by Kevin Currie-Knight
Cancel culture – the idea that it is increasingly hard to voice unpopular ideas without risking serious consequence – is illiberal. At least that seems to be an increasingly (and maybe ironically) prevalent view. But, in important way, it is arguably quite liberal. Maybe cancel culture is both liberal and illiberal depending on what idea we have of liberalism and its conditions.
A recent article I wrote on The Electric Agora about the NXIVM cult brought up an interesting discussion in the comments about whether and when social norms and their enforcement can be said to stifle freedom. While I don’t think anyone did, or needed to, frame the discussion as being about cancel culture, it was easy to read it that way. It amounted to a discussion about whether free speech and action is stifled if the community norms are such that saying or doing the wrong thing meant risking the potential of being de-platformed, being subject to hostile social media pile-ons, or maybe even losing income. In our current news cycle, that is a reference to cancel culture.
Are social norms that are vigorously policed by those who hold them consistent with liberal freedoms? My answer is yes… and no; that it just comes down to what we have in mind by liberalism and what freedoms you are talking about. Simply put, I think there are tensions in liberal thought – between, say, free speech and the necessity of civil discourse where speech is restrained – that cancel culture simply brings to the surface. This tension is arguably a variation of the paradox of tolerance Karl Popper noticed. Do we tolerate the intolerant? Since tolerating the intolerant threatens to dissolve liberalism, Popper thought this paradox was easy to resolve: We do not.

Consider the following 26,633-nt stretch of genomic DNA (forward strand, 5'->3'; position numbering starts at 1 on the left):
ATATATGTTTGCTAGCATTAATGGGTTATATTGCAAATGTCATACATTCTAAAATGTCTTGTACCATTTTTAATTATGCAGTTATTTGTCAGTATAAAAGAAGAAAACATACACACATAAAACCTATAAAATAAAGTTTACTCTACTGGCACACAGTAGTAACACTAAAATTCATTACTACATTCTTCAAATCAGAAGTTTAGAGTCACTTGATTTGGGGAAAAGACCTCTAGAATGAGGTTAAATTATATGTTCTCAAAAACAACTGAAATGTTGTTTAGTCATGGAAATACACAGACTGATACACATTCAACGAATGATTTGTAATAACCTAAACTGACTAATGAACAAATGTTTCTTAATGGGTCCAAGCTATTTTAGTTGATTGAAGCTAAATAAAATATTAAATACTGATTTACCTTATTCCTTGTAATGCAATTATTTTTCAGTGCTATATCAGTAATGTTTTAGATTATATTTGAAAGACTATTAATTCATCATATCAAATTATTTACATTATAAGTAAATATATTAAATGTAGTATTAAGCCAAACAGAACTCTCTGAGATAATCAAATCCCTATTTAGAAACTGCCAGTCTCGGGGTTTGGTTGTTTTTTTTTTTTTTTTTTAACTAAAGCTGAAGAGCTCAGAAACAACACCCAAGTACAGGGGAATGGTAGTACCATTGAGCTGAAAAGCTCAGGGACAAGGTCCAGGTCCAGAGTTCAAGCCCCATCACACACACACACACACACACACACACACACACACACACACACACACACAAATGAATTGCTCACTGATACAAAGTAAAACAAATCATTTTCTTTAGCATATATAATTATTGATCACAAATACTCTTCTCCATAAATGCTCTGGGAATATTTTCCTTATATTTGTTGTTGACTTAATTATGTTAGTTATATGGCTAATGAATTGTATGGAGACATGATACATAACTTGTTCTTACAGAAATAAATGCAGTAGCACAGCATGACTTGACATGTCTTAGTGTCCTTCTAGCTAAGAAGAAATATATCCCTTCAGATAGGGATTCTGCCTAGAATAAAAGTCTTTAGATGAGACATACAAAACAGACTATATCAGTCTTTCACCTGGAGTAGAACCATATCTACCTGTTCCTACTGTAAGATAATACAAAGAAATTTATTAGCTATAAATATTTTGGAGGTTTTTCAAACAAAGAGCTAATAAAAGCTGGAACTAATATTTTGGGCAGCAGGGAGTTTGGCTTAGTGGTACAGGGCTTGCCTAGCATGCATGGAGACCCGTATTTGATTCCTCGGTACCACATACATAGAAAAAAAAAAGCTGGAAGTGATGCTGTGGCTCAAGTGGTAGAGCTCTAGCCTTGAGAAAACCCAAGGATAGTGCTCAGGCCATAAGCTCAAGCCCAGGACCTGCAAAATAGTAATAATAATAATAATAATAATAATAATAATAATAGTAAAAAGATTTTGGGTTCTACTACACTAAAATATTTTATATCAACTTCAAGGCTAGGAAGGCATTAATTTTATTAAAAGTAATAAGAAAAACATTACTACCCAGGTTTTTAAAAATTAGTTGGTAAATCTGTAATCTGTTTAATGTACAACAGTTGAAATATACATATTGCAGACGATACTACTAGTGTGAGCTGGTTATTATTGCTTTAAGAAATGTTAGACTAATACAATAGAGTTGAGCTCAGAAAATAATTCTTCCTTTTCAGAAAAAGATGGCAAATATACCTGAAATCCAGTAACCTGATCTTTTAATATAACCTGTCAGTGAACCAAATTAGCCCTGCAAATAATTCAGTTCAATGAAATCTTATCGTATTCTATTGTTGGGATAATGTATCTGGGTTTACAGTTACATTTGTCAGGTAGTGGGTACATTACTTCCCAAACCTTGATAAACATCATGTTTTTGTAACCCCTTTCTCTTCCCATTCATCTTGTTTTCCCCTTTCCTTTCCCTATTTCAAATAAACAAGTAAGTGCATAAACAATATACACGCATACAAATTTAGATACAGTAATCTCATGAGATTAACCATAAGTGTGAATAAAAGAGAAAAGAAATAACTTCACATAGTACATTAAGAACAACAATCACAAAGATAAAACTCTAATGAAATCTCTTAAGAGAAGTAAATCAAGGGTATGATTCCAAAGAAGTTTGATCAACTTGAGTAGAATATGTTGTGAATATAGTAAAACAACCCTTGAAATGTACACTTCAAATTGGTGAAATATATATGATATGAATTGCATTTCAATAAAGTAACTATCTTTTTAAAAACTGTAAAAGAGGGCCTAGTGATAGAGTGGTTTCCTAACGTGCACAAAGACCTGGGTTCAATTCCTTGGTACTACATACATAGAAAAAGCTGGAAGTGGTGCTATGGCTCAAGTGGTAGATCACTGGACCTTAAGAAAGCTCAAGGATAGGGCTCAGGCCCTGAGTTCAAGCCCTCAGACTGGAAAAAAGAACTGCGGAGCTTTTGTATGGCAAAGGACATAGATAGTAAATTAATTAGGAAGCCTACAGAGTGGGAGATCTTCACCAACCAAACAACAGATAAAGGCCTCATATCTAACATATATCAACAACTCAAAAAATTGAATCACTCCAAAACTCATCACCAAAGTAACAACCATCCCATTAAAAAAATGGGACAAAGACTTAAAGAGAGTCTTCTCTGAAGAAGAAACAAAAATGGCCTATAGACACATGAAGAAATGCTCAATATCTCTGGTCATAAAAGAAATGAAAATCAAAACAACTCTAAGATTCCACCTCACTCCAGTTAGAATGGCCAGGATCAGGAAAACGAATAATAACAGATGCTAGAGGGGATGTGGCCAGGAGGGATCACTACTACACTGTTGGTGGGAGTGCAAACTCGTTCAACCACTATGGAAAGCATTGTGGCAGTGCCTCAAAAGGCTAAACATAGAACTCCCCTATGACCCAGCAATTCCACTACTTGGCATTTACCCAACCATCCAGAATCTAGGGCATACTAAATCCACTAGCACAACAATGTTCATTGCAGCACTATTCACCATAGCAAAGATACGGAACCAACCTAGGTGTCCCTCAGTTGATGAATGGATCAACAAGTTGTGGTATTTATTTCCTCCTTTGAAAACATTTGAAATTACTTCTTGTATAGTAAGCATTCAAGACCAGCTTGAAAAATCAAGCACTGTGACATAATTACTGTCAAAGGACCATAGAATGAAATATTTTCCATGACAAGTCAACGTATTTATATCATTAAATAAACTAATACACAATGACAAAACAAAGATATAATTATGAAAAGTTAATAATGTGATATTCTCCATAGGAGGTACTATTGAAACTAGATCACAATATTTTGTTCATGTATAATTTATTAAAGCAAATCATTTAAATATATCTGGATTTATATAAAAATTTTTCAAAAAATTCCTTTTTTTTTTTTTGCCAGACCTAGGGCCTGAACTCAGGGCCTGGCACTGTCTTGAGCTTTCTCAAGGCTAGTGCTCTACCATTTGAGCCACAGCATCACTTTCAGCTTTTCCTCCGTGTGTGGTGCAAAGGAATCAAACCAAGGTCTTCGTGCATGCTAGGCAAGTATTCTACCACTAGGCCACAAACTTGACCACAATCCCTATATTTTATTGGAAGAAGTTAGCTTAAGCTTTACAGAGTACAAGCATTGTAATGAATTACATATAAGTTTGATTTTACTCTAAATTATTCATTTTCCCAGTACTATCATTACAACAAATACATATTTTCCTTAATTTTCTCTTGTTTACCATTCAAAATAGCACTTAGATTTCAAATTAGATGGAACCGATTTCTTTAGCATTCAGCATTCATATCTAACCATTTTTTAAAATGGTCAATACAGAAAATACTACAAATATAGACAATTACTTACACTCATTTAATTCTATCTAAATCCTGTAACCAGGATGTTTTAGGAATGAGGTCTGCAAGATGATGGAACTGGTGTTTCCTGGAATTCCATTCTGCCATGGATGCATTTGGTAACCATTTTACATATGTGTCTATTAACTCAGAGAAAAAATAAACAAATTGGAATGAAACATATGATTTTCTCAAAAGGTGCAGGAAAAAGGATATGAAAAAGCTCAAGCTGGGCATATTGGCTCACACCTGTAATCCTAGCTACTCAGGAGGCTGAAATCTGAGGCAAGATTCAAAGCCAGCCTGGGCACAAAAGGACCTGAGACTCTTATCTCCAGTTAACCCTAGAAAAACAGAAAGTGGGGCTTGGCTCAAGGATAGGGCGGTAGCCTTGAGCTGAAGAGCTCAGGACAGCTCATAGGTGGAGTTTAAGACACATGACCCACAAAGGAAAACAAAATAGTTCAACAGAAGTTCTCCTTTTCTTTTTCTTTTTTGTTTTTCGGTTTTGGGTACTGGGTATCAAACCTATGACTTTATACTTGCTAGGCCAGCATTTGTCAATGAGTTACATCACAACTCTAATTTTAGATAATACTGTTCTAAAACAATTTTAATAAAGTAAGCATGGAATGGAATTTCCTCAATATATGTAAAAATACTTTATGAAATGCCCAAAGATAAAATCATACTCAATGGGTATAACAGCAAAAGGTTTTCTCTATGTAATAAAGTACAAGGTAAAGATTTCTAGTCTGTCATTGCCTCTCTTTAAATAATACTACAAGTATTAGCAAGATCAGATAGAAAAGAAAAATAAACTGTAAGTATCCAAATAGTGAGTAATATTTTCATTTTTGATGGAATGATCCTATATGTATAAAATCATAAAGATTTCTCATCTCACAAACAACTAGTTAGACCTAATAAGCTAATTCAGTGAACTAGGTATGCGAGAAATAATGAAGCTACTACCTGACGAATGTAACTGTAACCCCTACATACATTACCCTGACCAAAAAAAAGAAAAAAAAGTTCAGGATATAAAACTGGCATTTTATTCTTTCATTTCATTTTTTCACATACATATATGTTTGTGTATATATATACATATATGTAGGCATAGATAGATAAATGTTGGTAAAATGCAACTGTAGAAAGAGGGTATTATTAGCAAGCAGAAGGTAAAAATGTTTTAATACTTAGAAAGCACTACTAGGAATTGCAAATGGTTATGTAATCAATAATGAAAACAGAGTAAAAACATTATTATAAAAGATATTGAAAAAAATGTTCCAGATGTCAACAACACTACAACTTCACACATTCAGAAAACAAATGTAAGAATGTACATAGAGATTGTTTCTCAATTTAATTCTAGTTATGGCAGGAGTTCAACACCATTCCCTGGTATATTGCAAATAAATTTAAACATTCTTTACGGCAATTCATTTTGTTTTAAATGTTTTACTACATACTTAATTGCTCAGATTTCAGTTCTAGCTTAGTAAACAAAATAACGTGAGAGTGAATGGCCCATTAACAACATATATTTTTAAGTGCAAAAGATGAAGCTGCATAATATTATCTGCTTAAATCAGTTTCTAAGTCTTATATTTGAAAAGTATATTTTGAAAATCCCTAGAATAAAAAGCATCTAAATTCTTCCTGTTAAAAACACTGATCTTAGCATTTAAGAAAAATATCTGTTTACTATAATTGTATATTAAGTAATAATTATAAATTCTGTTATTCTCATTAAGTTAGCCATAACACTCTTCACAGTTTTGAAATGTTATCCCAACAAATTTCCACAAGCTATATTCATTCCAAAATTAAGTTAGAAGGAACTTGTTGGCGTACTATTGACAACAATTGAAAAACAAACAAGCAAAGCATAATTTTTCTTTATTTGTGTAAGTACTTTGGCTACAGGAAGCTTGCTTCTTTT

In some sense, I think of cancel culture as what happens when the very liberal values of free speech and free association are used at the scale made possible by the internet and social media. Before the internet, my speech generally couldn’t travel far. I could shout on a busy street or go through the lengthy process of trying to get my speech published in a venue with wide circulation, but generally, there was a definite limit to the scope most of my speech had. And that meant that while my saying noxious things could lead others to decide not to associate with me (or speak back, maybe even in equally noxious tones), it would be hard for any sizable mass of people to coordinate in order to ‘cancel’ me on any large scale.
Now and add the internet to that. Sure, in the pre-internet days, I could lose my job or incur the ire of those in my local community, but nothing like today. Today, any given social media post or tweet could be seen by more people than even the most well-read news outlets before. And it is very easy for people to use their free association rights in coordinated ways to enforce norms by doxing, engaging in “death by 1,000 cuts” internet pile-ons, and more.